Comparative Efficacy of Metaphylaxis and Respiratory Vaccination in High-Risk, Newly Received Feedlot Cattle
Munoz, Veronica I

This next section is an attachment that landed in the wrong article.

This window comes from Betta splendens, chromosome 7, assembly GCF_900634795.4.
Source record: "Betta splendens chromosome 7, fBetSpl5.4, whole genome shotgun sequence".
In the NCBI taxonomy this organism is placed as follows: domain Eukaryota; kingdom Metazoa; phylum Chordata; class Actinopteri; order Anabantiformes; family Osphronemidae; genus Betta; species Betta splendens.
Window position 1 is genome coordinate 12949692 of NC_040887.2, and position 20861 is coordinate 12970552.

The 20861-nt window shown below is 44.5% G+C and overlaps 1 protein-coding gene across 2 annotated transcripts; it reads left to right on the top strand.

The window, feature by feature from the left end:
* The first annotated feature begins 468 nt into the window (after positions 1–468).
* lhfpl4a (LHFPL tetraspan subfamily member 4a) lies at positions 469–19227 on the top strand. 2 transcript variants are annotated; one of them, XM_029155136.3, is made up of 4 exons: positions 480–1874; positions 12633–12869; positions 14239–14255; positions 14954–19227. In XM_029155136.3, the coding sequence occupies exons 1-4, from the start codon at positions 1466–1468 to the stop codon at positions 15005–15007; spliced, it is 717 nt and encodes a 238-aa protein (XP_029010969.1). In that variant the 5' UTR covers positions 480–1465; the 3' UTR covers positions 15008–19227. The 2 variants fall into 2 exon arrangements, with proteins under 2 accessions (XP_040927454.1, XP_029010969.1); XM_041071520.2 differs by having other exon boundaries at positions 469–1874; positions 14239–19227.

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Our objective was to compare metaphylaxis with tulathromycin (META) and vaccination with a pentavalent modified-live virus respiratory vaccine (MLV) in high-risk feedlot calves. Beef bulls (n = 372) and steers (n = 106) were blocked by truck load, stratified by initial BW (234 ± 1.32 kg), health status and sex, and randomly assigned to treatments arranged in a 2 × 2 factorial: 1) no META or MLV; 2) META administration on d 0 (META), 3) MLV administration on d 0 with revaccination on d 14 (MLV), and 4) META and MLV administration (META+MLV). Interactions and main effects were analyzed within a generalized complete block design using a mixed statistical model with 10 pen replicates/treatment. Body weight and feed refusals were recorded on d -1, 0, 14, 28, 55 and 56 to determine interim and overall (d 0 to 56) gain performance, dry matter intake, and gain to feed ratio. A subset (n = 256) was affixed with a 3-axis accelerometer ear-tag to quantify activity and rumination time. A 7-d post-metaphylactic interval was implemented for META and BRD cases were determined by treatment-blinded, trained investigators. Interactions were tested first, followed by the main effects of META and VAC if the interaction for a given dependent variable was non-significant (P > 0.05). The META groups had greater ADG from d 0 to 14, 14 to 28, and overall (P ≤ 0.01). Body weight on d 14, 28, and 56 was increased (P < 0.01) for calves in the META group with a 13.52 kg increase on d 56. For each interim period and overall, DMI was greater (P < 0.01) for META, but not MLV (P ≥ 0.11). The BRD morbidity rate was less for META (18.5 vs. 51.2%; P < 0.01); however, it was not improved for MLV (P = 0.37). Increased daily rumination time was observed for META (P < 0.05). A META × day interaction existed (P = 0.01) for daily rumination time and greater rumination minutes occurred for META groups from d 9 to 20 and on d 22, 24, 26, 27, and 29 (P < 0.05). Health and performance of high-risk feedlot cattle was improved by META, but not MLV.